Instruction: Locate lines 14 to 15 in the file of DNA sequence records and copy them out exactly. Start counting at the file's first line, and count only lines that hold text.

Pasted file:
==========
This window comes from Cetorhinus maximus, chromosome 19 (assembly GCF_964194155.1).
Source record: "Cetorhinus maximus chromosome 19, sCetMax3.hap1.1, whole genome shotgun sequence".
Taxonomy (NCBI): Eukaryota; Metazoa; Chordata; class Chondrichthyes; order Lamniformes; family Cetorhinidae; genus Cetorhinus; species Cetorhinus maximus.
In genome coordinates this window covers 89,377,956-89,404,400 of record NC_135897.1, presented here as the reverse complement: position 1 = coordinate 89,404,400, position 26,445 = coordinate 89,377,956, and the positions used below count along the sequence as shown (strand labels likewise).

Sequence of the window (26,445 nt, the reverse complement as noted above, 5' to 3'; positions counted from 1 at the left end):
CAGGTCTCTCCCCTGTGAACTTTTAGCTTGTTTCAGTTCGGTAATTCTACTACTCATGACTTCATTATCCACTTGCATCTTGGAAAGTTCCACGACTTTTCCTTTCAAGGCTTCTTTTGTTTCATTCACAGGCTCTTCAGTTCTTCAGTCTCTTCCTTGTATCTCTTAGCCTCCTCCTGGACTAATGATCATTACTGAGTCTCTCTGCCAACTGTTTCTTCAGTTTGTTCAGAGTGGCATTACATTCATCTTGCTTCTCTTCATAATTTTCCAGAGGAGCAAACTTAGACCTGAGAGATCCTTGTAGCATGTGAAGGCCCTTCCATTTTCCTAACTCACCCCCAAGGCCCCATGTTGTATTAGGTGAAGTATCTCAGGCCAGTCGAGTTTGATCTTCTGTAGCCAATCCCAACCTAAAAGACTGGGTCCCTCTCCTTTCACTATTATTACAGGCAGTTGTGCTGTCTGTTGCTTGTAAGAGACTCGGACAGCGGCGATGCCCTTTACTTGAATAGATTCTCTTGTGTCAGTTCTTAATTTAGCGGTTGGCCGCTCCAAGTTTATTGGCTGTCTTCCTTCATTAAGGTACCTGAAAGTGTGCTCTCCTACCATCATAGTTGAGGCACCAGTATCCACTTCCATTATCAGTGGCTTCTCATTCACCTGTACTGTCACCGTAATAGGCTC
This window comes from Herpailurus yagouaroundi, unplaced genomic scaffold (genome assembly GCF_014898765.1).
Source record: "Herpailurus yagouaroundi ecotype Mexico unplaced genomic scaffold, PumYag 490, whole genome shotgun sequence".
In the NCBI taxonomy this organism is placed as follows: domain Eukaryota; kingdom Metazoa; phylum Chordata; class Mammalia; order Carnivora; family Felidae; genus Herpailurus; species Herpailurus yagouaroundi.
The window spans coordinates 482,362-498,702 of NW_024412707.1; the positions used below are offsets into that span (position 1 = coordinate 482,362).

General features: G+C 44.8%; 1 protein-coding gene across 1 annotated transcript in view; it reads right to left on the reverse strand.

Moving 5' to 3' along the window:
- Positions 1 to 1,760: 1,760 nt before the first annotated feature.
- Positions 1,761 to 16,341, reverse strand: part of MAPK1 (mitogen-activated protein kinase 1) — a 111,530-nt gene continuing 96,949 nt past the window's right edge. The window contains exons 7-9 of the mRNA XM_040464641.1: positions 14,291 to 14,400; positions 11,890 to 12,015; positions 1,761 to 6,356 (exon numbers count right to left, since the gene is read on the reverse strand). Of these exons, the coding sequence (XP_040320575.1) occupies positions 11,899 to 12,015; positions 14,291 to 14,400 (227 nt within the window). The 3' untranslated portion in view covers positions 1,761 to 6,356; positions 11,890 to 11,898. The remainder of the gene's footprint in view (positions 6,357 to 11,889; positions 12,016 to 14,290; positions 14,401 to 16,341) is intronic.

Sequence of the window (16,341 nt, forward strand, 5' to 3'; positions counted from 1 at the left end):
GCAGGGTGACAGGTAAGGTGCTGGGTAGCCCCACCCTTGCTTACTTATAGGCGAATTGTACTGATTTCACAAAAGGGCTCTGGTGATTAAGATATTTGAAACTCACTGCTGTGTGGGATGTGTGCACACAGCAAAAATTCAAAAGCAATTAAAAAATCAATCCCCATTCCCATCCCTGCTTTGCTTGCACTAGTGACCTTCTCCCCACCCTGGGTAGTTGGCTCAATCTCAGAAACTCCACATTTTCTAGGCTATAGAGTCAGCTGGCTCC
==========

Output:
- Positions 1,761 to 16,341, reverse strand: part of MAPK1 (mitogen-activated protein kinase 1) — a 111,530-nt gene continuing 96,949 nt past the window's right edge. The window contains exons 7-9 of the mRNA XM_040464641.1: positions 14,291 to 14,400; positions 11,890 to 12,015; positions 1,761 to 6,356 (exon numbers count right to left, since the gene is read on the reverse strand). Of these exons, the coding sequence (XP_040320575.1) occupies positions 11,899 to 12,015; positions 14,291 to 14,400 (227 nt within the window). The 3' untranslated portion in view covers positions 1,761 to 6,356; positions 11,890 to 11,898. The remainder of the gene's footprint in view (positions 6,357 to 11,889; positions 12,016 to 14,290; positions 14,401 to 16,341) is intronic.

Sequence of the window (16,341 nt, forward strand, 5' to 3'; positions counted from 1 at the left end):